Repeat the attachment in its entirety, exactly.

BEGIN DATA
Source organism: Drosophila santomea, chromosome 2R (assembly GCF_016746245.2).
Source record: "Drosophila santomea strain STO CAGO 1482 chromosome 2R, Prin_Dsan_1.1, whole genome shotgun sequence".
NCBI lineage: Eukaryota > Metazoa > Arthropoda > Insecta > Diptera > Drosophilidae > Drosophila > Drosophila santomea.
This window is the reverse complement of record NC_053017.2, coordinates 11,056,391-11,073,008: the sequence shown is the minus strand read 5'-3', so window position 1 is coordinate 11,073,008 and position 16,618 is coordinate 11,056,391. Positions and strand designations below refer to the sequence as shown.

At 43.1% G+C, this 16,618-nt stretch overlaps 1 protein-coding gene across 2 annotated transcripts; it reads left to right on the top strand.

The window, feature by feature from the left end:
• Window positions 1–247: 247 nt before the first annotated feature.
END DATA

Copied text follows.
Source organism: Drosophila santomea, chromosome 2R (assembly GCF_016746245.2).
Source record: "Drosophila santomea strain STO CAGO 1482 chromosome 2R, Prin_Dsan_1.1, whole genome shotgun sequence".
NCBI lineage: Eukaryota > Metazoa > Arthropoda > Insecta > Diptera > Drosophilidae > Drosophila > Drosophila santomea.
This window is the reverse complement of record NC_053017.2, coordinates 11,056,391-11,073,008: the sequence shown is the minus strand read 5'-3', so window position 1 is coordinate 11,073,008 and position 16,618 is coordinate 11,056,391. Positions and strand designations below refer to the sequence as shown.

At 43.1% G+C, this 16,618-nt stretch overlaps 1 protein-coding gene across 2 annotated transcripts; it reads left to right on the top strand.

The window, feature by feature from the left end:
• Window positions 1–247: 247 nt before the first annotated feature.